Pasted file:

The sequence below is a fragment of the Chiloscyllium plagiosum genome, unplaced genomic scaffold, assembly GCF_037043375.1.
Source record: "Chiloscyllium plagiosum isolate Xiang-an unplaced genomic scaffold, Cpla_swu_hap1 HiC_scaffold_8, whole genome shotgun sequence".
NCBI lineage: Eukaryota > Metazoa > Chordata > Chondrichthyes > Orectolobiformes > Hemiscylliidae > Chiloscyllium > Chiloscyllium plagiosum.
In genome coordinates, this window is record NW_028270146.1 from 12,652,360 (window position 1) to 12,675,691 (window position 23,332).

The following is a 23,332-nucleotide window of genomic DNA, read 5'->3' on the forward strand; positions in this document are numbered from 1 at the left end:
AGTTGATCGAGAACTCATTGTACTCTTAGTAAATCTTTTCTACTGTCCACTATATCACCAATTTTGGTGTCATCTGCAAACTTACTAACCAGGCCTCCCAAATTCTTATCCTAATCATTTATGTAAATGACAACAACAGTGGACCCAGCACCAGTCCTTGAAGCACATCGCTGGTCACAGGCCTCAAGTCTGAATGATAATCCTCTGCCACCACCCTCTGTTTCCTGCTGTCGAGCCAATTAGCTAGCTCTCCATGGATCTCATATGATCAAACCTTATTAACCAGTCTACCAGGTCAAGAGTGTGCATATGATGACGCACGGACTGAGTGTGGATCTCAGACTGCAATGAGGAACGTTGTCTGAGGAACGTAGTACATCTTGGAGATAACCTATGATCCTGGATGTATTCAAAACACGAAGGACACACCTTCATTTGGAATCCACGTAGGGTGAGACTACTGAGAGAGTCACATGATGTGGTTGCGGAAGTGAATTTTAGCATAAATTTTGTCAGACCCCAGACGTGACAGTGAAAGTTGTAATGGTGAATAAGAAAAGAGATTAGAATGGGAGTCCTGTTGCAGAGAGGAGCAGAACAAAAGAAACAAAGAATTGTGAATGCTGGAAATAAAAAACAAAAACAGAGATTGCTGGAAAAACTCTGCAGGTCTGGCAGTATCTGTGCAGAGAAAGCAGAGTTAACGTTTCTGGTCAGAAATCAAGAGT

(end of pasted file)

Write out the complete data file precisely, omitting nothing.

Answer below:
The sequence below is a fragment of the Chiloscyllium plagiosum genome, unplaced genomic scaffold, assembly GCF_037043375.1.
Source record: "Chiloscyllium plagiosum isolate Xiang-an unplaced genomic scaffold, Cpla_swu_hap1 HiC_scaffold_8, whole genome shotgun sequence".
NCBI lineage: Eukaryota > Metazoa > Chordata > Chondrichthyes > Orectolobiformes > Hemiscylliidae > Chiloscyllium > Chiloscyllium plagiosum.
In genome coordinates, this window is record NW_028270146.1 from 12,652,360 (window position 1) to 12,675,691 (window position 23,332).

The following is a 23,332-nucleotide window of genomic DNA, read 5'->3' on the forward strand; positions in this document are numbered from 1 at the left end:
AGTTGATCGAGAACTCATTGTACTCTTAGTAAATCTTTTCTACTGTCCACTATATCACCAATTTTGGTGTCATCTGCAAACTTACTAACCAGGCCTCCCAAATTCTTATCCTAATCATTTATGTAAATGACAACAACAGTGGACCCAGCACCAGTCCTTGAAGCACATCGCTGGTCACAGGCCTCAAGTCTGAATGATAATCCTCTGCCACCACCCTCTGTTTCCTGCTGTCGAGCCAATTAGCTAGCTCTCCATGGATCTCATATGATCAAACCTTATTAACCAGTCTACCAGGTCAAGAGTGTGCATATGATGACGCACGGACTGAGTGTGGATCTCAGACTGCAATGAGGAACGTTGTCTGAGGAACGTAGTACATCTTGGAGATAACCTATGATCCTGGATGTATTCAAAACACGAAGGACACACCTTCATTTGGAATCCACGTAGGGTGAGACTACTGAGAGAGTCACATGATGTGGTTGCGGAAGTGAATTTTAGCATAAATTTTGTCAGACCCCAGACGTGACAGTGAAAGTTGTAATGGTGAATAAGAAAAGAGATTAGAATGGGAGTCCTGTTGCAGAGAGGAGCAGAACAAAAGAAACAAAGAATTGTGAATGCTGGAAATAAAAAACAAAAACAGAGATTGCTGGAAAAACTCTGCAGGTCTGGCAGTATCTGTGCAGAGAAAGCAGAGTTAACGTTTCTGGTCAGAAATCAAGAGT